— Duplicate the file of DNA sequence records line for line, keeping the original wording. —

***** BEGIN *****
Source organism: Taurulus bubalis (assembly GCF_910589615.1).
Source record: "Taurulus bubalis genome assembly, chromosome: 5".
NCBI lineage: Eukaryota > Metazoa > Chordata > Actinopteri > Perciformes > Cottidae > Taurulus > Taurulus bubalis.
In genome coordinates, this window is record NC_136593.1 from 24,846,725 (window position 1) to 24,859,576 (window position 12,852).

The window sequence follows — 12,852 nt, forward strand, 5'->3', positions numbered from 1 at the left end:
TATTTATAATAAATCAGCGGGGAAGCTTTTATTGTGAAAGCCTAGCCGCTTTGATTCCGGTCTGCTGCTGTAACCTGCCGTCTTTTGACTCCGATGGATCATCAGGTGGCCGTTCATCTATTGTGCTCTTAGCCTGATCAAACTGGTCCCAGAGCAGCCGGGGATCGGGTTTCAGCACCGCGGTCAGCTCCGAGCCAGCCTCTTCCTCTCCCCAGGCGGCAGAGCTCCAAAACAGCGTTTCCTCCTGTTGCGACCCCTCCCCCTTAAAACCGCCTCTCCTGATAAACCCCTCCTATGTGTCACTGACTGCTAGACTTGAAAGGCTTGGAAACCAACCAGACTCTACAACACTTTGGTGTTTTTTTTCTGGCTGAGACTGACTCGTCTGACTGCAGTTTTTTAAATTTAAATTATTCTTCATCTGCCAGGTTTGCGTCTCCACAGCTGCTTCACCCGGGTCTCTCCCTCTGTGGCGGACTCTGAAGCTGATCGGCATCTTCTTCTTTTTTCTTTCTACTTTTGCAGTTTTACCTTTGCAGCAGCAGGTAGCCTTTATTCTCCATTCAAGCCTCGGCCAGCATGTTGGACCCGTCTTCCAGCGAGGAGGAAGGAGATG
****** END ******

Source organism: Taurulus bubalis (assembly GCF_910589615.1).
Source record: "Taurulus bubalis genome assembly, chromosome: 5".
NCBI lineage: Eukaryota > Metazoa > Chordata > Actinopteri > Perciformes > Cottidae > Taurulus > Taurulus bubalis.
In genome coordinates, this window is record NC_136593.1 from 24,846,725 (window position 1) to 24,859,576 (window position 12,852).

The window sequence follows — 12,852 nt, forward strand, 5'->3', positions numbered from 1 at the left end:
TATTTATAATAAATCAGCGGGGAAGCTTTTATTGTGAAAGCCTAGCCGCTTTGATTCCGGTCTGCTGCTGTAACCTGCCGTCTTTTGACTCCGATGGATCATCAGGTGGCCGTTCATCTATTGTGCTCTTAGCCTGATCAAACTGGTCCCAGAGCAGCCGGGGATCGGGTTTCAGCACCGCGGTCAGCTCCGAGCCAGCCTCTTCCTCTCCCCAGGCGGCAGAGCTCCAAAACAGCGTTTCCTCCTGTTGCGACCCCTCCCCCTTAAAACCGCCTCTCCTGATAAACCCCTCCTATGTGTCACTGACTGCTAGACTTGAAAGGCTTGGAAACCAACCAGACTCTACAACACTTTGGTGTTTTTTTTCTGGCTGAGACTGACTCGTCTGACTGCAGTTTTTTAAATTTAAATTATTCTTCATCTGCCAGGTTTGCGTCTCCACAGCTGCTTCACCCGGGTCTCTCCCTCTGTGGCGGACTCTGAAGCTGATCGGCATCTTCTTCTTTTTTCTTTCTACTTTTGCAGTTTTACCTTTGCAGCAGCAGGTAGCCTTTATTCTCCATTCAAGCCTCGGCCAGCATGTTGGACCCGTCTTCCAGCGAGGAGGAAGGAGATG